How Much Copyright Infringement Can You Cram Into a Single Tweet?
If you run a user-generated content site, takedown notices from copyright holders are a fact of life. That even goes for Twitter, where messages are limited to 140 characters of text. Even though a single tweet can hardly contain more than a few sentences, and Twitter still does not host its users’ rich media, the site received on the order of 300 takedown notices in the last month.
In late November, Twitter started contributing its DMCA takedown letters to Chilling Effects, the online clearinghouse jointly organized by the Electronic Frontier Foundation and many universities and law schools.
Chilling Effects says it received records of 11,500 total takedown notices in 2010, as of Dec. 15. Major contributors include Google, Yahoo and Digg.
Techdirt’s Mike Masnick flagged the Twitter takedowns, noting that many of them are for tweets that contain links to copyrighted material. Why go to Twitter and not the content host itself? he asks.
Chilling Effects founder Wendy Seltzer said she believes Twitter has been getting the takedown notices for a while but only recently started submitting them for public posting.
Using Twitter to get out the word about content may well be a growing phenomenon. In August, BitTorrent released a tool for more easily tweeting about torrent files. A friend of mine who’s an avid Green Bay Packers fan recently told me about a Twitter account he follows to find streams of football games he doesn’t have access to on TV.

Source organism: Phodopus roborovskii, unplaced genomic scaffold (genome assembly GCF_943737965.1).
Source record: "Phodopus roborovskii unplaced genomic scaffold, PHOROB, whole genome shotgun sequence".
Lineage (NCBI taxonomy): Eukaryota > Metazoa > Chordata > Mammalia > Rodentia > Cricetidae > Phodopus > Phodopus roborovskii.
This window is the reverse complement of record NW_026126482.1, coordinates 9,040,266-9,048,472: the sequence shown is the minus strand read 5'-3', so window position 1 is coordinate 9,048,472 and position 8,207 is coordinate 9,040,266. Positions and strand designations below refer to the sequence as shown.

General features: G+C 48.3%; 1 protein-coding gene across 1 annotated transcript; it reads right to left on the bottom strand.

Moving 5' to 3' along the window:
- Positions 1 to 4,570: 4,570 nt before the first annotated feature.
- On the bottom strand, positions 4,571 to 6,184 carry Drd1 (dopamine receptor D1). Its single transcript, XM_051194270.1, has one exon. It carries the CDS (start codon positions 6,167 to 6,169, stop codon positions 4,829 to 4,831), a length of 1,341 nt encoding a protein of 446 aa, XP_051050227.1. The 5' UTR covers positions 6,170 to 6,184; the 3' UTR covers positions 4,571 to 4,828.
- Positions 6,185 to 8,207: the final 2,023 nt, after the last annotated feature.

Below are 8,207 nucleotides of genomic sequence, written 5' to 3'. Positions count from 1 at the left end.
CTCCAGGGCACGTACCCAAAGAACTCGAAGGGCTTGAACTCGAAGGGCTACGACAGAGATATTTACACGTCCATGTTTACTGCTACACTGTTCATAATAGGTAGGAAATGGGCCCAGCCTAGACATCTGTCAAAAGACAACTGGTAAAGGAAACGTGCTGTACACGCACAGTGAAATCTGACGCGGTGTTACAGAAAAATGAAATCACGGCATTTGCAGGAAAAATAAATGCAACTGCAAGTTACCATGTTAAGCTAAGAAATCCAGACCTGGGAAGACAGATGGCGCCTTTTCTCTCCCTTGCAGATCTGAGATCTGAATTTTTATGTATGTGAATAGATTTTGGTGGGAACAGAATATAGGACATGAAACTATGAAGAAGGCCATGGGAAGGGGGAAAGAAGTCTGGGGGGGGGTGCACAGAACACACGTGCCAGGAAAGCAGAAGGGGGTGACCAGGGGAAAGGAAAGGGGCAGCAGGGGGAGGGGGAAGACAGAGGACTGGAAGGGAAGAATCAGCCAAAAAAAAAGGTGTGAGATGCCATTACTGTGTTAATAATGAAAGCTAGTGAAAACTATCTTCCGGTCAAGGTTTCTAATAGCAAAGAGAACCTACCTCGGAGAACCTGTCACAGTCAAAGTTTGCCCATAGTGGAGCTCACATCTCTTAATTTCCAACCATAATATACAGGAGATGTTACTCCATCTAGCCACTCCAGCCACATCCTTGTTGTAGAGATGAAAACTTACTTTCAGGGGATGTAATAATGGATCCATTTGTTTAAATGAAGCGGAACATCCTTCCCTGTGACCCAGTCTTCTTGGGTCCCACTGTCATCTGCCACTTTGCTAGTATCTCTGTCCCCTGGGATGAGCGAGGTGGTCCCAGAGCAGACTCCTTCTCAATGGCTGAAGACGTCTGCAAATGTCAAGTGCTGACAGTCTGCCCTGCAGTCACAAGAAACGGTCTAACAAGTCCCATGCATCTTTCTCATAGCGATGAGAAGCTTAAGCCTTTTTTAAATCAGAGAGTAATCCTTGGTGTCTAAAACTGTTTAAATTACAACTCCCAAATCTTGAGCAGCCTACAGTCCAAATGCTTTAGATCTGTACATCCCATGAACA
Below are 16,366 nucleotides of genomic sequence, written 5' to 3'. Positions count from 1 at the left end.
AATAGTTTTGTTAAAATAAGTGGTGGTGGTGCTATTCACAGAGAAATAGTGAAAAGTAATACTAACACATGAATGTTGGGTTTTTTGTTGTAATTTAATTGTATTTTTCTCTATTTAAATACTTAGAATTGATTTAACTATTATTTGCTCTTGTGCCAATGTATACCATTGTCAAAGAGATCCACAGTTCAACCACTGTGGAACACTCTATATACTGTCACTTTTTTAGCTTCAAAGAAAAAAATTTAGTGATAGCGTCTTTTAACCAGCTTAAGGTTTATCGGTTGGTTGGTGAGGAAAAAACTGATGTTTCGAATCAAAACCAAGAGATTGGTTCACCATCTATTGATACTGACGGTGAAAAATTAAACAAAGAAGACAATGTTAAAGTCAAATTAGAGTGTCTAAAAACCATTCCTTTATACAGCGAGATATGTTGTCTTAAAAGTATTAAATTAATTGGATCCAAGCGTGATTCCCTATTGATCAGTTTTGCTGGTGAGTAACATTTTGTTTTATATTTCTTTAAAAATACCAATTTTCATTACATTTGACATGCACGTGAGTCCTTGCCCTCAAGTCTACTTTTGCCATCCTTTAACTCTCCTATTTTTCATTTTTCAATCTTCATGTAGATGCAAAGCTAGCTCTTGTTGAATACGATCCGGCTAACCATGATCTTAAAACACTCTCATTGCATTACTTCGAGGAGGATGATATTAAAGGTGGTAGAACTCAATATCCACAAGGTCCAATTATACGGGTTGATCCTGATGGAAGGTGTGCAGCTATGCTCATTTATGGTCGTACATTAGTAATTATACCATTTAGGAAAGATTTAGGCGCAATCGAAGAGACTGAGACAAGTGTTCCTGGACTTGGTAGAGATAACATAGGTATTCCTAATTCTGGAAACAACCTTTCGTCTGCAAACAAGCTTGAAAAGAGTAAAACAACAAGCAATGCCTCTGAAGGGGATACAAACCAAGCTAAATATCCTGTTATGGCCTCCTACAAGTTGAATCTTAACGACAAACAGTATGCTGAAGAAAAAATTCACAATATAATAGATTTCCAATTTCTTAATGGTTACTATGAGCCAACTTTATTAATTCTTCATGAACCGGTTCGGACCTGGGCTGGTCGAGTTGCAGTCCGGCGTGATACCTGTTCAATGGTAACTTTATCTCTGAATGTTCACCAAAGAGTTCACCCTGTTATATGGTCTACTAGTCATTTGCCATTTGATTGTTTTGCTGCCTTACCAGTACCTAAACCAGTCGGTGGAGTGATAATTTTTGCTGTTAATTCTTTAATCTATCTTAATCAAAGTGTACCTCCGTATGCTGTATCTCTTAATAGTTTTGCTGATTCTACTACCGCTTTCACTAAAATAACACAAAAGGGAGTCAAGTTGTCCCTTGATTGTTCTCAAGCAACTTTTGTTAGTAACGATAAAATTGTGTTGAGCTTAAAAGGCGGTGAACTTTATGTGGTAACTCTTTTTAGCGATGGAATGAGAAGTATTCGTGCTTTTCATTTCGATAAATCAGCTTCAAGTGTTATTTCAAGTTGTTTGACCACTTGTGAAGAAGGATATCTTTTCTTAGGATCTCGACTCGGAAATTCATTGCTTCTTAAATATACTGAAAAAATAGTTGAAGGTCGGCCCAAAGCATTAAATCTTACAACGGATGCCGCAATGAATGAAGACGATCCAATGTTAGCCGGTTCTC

“It’s interesting that they are receiving takedowns, given that most of what they’re hosting is little 140-character bursts of expression,” Seltzer said on a phone call yesterday. “Copyright holders are pushing the complaint out further, not going after the user who hosted, or even the user who pointed, but going after Twitter because it’s made itself a central location for the collection of information.”
Seltzer said that under the U.S. Supreme Court Grokster ruling, it’s possible that users could end up on the wrong side of the law for inducing infringement by posting a link with the intent to encourage their Twitter followers to access or download infringing material. But as long as Twitter complies with takedown requests, it should be within the safe harbor rules of the DMCA, which protect providers of information tools, said Seltzer. “Twitter doesn’t have an intent to infringe, so they would have a solid argument.”
A spokesperson for Twitter declined to comment, citing mellowness in the office over the holidays.